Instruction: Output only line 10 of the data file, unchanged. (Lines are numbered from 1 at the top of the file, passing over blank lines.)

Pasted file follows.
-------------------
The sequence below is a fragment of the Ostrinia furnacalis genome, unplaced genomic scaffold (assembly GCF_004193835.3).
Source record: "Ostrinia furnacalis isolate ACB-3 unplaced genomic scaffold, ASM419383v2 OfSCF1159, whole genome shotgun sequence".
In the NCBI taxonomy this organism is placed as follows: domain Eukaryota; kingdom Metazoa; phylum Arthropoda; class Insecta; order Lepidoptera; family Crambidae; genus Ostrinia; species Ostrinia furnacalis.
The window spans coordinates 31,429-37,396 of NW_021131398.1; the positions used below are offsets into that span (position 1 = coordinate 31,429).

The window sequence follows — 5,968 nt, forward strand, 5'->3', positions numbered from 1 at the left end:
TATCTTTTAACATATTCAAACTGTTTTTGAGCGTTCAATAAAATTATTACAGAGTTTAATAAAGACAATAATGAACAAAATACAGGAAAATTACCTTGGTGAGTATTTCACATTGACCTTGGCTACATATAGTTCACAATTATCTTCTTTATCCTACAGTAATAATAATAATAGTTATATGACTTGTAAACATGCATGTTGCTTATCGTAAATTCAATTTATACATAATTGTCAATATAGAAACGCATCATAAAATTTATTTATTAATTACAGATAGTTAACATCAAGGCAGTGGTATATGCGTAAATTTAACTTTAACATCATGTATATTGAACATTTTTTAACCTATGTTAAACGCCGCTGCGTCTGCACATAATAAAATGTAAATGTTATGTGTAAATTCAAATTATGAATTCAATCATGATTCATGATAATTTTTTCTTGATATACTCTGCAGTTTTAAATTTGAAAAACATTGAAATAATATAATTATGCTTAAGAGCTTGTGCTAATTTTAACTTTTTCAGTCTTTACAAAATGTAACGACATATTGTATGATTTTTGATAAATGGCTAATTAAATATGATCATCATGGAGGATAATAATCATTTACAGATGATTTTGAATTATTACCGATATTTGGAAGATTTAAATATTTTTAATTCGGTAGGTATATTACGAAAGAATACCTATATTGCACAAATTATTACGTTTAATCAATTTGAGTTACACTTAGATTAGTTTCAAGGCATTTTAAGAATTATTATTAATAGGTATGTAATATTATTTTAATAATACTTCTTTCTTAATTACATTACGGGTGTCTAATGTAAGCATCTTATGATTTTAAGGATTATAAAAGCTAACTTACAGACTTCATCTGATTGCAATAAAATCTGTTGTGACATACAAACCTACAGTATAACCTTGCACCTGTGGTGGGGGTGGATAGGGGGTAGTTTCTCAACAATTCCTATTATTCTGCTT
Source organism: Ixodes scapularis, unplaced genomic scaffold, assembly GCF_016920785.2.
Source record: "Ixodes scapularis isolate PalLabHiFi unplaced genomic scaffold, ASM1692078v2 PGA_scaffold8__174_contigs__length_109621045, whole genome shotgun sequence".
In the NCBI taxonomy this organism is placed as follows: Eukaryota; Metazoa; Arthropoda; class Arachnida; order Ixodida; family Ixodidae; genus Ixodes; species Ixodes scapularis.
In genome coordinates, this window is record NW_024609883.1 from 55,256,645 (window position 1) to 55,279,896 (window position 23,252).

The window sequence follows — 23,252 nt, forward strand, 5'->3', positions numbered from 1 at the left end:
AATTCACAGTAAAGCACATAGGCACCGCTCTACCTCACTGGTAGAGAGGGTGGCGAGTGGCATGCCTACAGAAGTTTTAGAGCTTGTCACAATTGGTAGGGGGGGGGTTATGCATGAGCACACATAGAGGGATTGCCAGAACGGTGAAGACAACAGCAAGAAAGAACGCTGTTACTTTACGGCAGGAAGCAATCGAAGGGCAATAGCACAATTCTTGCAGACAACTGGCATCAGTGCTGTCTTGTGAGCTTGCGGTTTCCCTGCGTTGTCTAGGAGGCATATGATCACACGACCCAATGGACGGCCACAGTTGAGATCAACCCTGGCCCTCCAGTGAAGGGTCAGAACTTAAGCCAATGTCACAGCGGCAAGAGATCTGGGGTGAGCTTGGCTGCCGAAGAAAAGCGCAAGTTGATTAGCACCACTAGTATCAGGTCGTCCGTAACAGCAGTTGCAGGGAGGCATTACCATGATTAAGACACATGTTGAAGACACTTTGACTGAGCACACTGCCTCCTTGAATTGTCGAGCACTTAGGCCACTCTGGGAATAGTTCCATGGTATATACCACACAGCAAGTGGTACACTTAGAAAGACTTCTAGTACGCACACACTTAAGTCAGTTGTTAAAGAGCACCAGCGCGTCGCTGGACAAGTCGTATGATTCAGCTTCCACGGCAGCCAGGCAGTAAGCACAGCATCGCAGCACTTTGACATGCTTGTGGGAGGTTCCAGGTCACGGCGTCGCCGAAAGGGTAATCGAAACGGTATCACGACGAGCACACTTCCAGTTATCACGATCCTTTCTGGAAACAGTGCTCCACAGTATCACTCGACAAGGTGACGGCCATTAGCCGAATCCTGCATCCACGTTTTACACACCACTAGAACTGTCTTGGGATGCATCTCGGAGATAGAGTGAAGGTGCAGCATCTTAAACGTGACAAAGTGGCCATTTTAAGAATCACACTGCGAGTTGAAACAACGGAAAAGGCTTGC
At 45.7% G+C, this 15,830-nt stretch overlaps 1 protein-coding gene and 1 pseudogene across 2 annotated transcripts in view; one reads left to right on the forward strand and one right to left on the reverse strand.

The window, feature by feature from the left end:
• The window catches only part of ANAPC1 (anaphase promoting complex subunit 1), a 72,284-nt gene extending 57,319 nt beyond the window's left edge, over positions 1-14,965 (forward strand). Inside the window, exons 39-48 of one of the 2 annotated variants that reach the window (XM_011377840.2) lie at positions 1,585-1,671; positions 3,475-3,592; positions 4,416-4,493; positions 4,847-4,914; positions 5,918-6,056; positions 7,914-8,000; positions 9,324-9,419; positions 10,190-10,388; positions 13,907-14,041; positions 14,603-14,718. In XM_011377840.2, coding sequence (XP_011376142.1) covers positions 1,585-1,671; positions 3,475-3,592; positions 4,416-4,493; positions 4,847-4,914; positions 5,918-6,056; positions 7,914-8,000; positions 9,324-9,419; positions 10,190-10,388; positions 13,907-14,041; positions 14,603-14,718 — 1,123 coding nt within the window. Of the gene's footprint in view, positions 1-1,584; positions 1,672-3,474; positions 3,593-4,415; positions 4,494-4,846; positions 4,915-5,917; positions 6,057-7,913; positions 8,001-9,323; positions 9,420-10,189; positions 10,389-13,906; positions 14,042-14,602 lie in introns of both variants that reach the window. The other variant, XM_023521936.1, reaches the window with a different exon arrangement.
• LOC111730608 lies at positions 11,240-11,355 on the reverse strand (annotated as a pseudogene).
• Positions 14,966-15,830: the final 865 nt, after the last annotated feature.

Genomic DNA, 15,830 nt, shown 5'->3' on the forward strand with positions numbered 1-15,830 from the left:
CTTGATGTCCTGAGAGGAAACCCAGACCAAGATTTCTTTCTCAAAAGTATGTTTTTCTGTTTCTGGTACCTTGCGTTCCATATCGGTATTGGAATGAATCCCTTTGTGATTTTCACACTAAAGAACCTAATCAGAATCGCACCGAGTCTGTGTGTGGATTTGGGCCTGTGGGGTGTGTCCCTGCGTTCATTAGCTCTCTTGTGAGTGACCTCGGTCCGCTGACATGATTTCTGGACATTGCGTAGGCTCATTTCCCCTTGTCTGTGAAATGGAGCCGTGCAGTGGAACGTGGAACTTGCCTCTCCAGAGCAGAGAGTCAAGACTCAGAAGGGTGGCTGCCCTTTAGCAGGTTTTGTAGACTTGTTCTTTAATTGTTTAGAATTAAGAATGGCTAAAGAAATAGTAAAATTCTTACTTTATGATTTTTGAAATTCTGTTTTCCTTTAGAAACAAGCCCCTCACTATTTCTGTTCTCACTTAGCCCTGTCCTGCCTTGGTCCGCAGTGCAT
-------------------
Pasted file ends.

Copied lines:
In genome coordinates, this window is record NW_024609883.1 from 55,256,645 (window position 1) to 55,279,896 (window position 23,252).